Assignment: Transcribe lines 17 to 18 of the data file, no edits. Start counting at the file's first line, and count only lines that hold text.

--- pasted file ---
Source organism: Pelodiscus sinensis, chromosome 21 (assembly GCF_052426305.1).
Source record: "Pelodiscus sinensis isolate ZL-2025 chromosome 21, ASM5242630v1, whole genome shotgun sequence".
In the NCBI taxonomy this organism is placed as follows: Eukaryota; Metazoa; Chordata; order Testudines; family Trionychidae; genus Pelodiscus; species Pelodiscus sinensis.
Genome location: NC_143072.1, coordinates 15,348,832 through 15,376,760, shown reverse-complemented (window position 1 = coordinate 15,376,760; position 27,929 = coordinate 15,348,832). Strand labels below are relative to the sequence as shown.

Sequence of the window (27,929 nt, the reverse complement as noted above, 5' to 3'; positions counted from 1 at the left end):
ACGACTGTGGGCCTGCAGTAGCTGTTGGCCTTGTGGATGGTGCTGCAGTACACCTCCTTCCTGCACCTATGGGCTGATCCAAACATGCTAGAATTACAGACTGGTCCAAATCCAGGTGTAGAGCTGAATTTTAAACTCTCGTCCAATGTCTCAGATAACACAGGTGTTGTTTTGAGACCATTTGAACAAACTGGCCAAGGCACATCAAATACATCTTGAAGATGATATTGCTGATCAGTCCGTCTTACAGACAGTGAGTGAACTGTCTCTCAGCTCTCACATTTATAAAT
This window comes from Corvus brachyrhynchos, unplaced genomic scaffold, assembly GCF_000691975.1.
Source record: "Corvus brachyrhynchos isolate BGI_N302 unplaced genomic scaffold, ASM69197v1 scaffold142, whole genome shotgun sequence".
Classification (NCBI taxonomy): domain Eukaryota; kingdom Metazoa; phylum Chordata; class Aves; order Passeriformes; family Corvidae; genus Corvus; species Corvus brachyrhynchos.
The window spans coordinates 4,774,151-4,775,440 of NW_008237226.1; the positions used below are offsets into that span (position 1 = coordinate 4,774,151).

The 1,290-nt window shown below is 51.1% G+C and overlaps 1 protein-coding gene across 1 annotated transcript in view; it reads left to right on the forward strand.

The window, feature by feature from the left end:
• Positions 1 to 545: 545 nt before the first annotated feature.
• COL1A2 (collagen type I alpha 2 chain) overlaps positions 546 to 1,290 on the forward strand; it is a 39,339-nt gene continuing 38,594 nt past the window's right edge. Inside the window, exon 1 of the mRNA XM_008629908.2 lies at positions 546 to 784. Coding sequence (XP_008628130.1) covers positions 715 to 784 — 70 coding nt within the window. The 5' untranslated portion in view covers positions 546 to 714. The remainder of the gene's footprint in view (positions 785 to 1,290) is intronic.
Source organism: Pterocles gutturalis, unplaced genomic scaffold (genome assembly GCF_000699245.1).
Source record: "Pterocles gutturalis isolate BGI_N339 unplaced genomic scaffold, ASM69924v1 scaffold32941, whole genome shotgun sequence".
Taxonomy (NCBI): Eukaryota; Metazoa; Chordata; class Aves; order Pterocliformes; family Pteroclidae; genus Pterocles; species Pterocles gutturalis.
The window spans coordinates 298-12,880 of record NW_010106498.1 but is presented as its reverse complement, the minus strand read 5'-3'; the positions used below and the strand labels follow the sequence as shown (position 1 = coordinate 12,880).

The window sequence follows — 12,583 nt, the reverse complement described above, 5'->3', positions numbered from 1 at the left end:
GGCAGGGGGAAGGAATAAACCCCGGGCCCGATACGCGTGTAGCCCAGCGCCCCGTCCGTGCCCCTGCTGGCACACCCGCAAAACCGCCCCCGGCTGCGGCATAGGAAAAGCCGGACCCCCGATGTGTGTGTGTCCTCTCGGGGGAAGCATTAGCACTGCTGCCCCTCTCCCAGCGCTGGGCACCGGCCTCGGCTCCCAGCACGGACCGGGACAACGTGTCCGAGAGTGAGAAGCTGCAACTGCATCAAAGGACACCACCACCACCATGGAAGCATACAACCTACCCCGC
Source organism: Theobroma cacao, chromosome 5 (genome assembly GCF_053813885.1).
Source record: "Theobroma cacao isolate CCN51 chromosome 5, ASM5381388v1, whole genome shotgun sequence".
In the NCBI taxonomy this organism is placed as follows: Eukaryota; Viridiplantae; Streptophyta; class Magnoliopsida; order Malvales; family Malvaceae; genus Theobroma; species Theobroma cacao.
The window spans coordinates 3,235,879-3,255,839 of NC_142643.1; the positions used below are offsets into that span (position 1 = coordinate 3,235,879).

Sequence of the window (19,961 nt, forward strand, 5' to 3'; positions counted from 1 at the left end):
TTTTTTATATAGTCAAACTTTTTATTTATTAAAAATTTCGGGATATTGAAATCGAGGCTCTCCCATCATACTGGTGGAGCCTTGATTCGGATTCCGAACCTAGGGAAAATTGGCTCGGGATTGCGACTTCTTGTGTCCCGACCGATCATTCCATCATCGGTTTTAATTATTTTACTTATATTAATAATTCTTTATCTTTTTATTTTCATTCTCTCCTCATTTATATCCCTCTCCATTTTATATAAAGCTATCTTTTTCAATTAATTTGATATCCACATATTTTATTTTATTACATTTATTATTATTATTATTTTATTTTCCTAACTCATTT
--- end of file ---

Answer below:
Taxonomy (NCBI): Eukaryota; Metazoa; Chordata; class Aves; order Pterocliformes; family Pteroclidae; genus Pterocles; species Pterocles gutturalis.
The window spans coordinates 298-12,880 of record NW_010106498.1 but is presented as its reverse complement, the minus strand read 5'-3'; the positions used below and the strand labels follow the sequence as shown (position 1 = coordinate 12,880).